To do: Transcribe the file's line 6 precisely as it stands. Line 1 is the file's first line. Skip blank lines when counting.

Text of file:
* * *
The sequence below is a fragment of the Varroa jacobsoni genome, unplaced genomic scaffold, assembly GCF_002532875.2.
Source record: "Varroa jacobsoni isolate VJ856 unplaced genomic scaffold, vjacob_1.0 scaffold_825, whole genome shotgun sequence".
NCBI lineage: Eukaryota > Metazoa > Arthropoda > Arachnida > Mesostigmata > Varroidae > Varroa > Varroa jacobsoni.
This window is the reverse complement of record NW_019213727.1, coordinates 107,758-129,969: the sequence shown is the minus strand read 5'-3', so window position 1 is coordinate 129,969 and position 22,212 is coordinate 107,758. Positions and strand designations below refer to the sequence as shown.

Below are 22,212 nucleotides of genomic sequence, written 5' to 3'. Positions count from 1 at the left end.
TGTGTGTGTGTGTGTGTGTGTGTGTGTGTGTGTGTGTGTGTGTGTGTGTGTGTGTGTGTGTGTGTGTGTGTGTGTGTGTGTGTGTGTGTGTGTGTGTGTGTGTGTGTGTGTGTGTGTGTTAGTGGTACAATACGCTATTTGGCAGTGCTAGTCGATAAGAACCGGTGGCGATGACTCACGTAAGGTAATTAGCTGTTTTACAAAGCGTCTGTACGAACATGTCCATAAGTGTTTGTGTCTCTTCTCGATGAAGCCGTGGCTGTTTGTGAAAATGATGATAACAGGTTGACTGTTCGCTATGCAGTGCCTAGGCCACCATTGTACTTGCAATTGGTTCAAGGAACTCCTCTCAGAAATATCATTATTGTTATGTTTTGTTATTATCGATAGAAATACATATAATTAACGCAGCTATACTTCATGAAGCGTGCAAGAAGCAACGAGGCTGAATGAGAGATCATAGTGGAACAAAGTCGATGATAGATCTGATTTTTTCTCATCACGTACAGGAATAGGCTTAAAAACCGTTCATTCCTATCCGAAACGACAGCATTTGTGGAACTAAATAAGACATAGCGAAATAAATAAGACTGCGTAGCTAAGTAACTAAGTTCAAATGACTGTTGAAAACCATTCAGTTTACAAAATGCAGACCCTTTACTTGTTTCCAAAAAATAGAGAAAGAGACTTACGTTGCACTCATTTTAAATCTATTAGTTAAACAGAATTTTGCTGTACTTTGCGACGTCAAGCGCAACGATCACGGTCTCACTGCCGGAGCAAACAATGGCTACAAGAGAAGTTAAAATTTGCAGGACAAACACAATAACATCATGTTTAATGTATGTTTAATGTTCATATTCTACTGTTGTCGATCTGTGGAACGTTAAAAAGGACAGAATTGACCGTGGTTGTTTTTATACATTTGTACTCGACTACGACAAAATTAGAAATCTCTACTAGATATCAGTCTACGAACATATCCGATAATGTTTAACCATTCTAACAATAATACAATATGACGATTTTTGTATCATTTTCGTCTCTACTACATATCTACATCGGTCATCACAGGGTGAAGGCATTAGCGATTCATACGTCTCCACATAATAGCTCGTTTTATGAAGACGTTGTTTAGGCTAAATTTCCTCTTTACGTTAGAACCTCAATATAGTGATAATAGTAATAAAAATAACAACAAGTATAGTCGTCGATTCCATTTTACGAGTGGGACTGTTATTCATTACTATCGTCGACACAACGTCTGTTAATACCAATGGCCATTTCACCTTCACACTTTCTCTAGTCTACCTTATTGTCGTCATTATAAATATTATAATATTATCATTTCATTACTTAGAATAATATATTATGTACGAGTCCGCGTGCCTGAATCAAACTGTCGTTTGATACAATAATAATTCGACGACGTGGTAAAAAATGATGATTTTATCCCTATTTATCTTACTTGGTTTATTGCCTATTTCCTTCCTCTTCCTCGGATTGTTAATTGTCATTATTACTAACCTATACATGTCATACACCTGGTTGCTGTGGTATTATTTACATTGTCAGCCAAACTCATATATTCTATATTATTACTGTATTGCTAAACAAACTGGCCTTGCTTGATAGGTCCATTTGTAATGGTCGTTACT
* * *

TGTGTGTGTGTGTGTGTGTGTGTGTGTGTGTGTGTGTGTGTGTGTGTGTGTGTGTGTGTGTGTGTGTGTGTGTGTGTGTGTGTGTGTGTGTGTGTGTGTGTGTGTGTGTGTGTGTGTGTTAGTGGTACAATACGCTATTTGGCAGTGCTAGTCGATAAGAACCGGTGGCGATGACTCACGTAAGGTAATTAGCTGTTTTACAAAGCGTCTGTACGAACATGTCCATAAGTGTTTGTGTCTCTTCTCGATGAAGCCGTGGCTGTTTGTGAAAATGATGATAACAGGTTGACTGTTCGCTATGCAGTGCCTAGGCCACCATTGTACTTGCAATTGGTTCAAGGAACTCCTCTCAGAAATATCATTATTGTTATGTTTTGTTATTATCGATAGAAATACATATAATTAACGCAGCTATACTTCATGAAGCGTGCAAGAAGCAACGAGGCTGAATGAGAGATCATAGTGGAACAAAGTCGATGATAGATCTGATTTTTTCTCATCACGTACAGGAATAGGCTTAAAAACCGTTCATTCCTATCCGAAACGACAGCATTTGTGGAACTAAATAAGACATAGCGAAATAAATAAGACTGCGTAGCTAAGTAACTAAGTTCAAATGACTGTTGAAAACCATTCAGTTTACAAAATGCAGACCCTTTACTTGTTTCCAAAAAATAGAGAAAGAGACTTACGTTGCACTCATTTTAAATCTATTAGTTAAACAGAATTTTGCTGTACTTTGCGACGTCAAGCGCAACGATCACGGTCTCACTGCCGGAGCAAACAATGGCTACAAGAGAAGTTAAAATTTGCAGGACAAACACAATAACATCATGTTTAATGTATGTTTAATGTTCATATTCTACTGTTGTCGATCTGTGGAACGTTAAAAAGGACAGAATTGACCGTGGTTGTTTTTATACATTTGTACTCGACTACGACAAAATTAGAAATCTCTACTAGATATCAGTCTACGAACATATCCGATAATGTTTAACCATTCTAACAATAATACAATATGACGATTTTTGTATCATTTTCGTCTCTACTACATATCTACATCGGTCATCACAGGGTGAAGGCATTAGCGATTCATACGTCTCCACATAATAGCTCGTTTTATGAAGACGTTGTTTAGGCTAAATTTCCTCTTTACGTTAGAACCTCAATATAGTGATAATAGTAATAAAAATAACAACAAGTATAGTCGTCGATTCCATTTTACGAGTGGGACTGTTATTCATTACTATCGTCGACACAACGTCTGTTAATACCAATGGCCATTTCACCTTCACACTTTCTCTAGTCTACCTTATTGTCGTCATTATAAATATTATAATATTATCATTTCATTACTTAGAATAATATATTATGTACGAGTCCGCGTGCCTGAATCAAACTGTCGTTTGATACAATAATAATTCGACGACGTGGTAAAAAATGATGATTTTATCCCTATTTATCTTACTTGGTTTATTGCCTATTTCCTTCCTCTTCCTCGGATTGTTAATTGTCATTATTACTAACCTATACATGTCATACACCTGGTTGCTGTGGTATTATTTACATTGTCAGCCAAACTCATATATTCTATATTATTACTGTATTGCTAAACAAACTGGCCTTGCTTGATAGGTCCATTTGTAATGGTCGTTACT